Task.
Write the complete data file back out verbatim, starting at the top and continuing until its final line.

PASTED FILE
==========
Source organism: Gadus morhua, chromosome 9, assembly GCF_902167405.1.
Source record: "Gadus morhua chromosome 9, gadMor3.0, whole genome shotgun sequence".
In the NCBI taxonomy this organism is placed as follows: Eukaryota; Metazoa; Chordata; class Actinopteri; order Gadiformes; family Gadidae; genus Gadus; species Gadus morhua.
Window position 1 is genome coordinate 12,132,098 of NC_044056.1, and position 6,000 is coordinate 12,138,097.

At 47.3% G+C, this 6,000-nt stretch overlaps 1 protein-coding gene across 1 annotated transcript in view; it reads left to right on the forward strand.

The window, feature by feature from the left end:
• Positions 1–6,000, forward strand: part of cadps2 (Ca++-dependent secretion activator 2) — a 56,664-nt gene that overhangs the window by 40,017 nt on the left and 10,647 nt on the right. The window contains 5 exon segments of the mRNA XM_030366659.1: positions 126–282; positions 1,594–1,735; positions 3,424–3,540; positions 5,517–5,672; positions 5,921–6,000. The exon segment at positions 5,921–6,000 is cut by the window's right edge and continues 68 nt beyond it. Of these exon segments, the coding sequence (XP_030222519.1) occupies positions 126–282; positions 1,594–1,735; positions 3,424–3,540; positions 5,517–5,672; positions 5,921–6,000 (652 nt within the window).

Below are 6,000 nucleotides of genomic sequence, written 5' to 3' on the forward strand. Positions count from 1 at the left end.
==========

Source organism: Gadus morhua, chromosome 9, assembly GCF_902167405.1.
Source record: "Gadus morhua chromosome 9, gadMor3.0, whole genome shotgun sequence".
In the NCBI taxonomy this organism is placed as follows: Eukaryota; Metazoa; Chordata; class Actinopteri; order Gadiformes; family Gadidae; genus Gadus; species Gadus morhua.
Window position 1 is genome coordinate 12,132,098 of NC_044056.1, and position 6,000 is coordinate 12,138,097.

At 47.3% G+C, this 6,000-nt stretch overlaps 1 protein-coding gene across 1 annotated transcript in view; it reads left to right on the forward strand.

The window, feature by feature from the left end:
• Positions 1–6,000, forward strand: part of cadps2 (Ca++-dependent secretion activator 2) — a 56,664-nt gene that overhangs the window by 40,017 nt on the left and 10,647 nt on the right. The window contains 5 exon segments of the mRNA XM_030366659.1: positions 126–282; positions 1,594–1,735; positions 3,424–3,540; positions 5,517–5,672; positions 5,921–6,000. The exon segment at positions 5,921–6,000 is cut by the window's right edge and continues 68 nt beyond it. Of these exon segments, the coding sequence (XP_030222519.1) occupies positions 126–282; positions 1,594–1,735; positions 3,424–3,540; positions 5,517–5,672; positions 5,921–6,000 (652 nt within the window).

Below are 6,000 nucleotides of genomic sequence, written 5' to 3' on the forward strand. Positions count from 1 at the left end.